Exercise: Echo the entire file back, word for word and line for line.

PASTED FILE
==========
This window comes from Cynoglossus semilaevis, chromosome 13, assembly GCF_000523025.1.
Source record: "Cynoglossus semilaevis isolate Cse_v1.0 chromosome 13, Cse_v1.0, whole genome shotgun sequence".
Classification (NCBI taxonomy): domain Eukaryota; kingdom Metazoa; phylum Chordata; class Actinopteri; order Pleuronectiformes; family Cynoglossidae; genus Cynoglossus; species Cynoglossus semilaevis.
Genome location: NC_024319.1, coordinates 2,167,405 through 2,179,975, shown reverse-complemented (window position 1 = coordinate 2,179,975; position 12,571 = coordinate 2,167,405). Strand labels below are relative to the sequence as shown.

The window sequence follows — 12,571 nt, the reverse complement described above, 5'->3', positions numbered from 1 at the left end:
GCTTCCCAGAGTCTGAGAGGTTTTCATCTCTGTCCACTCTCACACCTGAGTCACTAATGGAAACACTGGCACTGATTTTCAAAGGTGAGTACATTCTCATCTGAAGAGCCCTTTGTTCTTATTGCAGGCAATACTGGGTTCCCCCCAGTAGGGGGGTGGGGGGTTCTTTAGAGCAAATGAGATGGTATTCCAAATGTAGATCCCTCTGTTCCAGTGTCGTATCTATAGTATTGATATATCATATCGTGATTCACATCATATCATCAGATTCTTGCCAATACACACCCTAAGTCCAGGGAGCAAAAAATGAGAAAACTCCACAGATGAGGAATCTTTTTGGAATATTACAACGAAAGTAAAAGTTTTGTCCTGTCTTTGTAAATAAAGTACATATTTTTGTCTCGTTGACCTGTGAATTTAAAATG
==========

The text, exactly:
This window comes from Cynoglossus semilaevis, chromosome 13, assembly GCF_000523025.1.
Source record: "Cynoglossus semilaevis isolate Cse_v1.0 chromosome 13, Cse_v1.0, whole genome shotgun sequence".
Classification (NCBI taxonomy): domain Eukaryota; kingdom Metazoa; phylum Chordata; class Actinopteri; order Pleuronectiformes; family Cynoglossidae; genus Cynoglossus; species Cynoglossus semilaevis.
Genome location: NC_024319.1, coordinates 2,167,405 through 2,179,975, shown reverse-complemented (window position 1 = coordinate 2,179,975; position 12,571 = coordinate 2,167,405). Strand labels below are relative to the sequence as shown.

The window sequence follows — 12,571 nt, the reverse complement described above, 5'->3', positions numbered from 1 at the left end:
GCTTCCCAGAGTCTGAGAGGTTTTCATCTCTGTCCACTCTCACACCTGAGTCACTAATGGAAACACTGGCACTGATTTTCAAAGGTGAGTACATTCTCATCTGAAGAGCCCTTTGTTCTTATTGCAGGCAATACTGGGTTCCCCCCAGTAGGGGGGTGGGGGGTTCTTTAGAGCAAATGAGATGGTATTCCAAATGTAGATCCCTCTGTTCCAGTGTCGTATCTATAGTATTGATATATCATATCGTGATTCACATCATATCATCAGATTCTTGCCAATACACACCCTAAGTCCAGGGAGCAAAAAATGAGAAAACTCCACAGATGAGGAATCTTTTTGGAATATTACAACGAAAGTAAAAGTTTTGTCCTGTCTTTGTAAATAAAGTACATATTTTTGTCTCGTTGACCTGTGAATTTAAAATG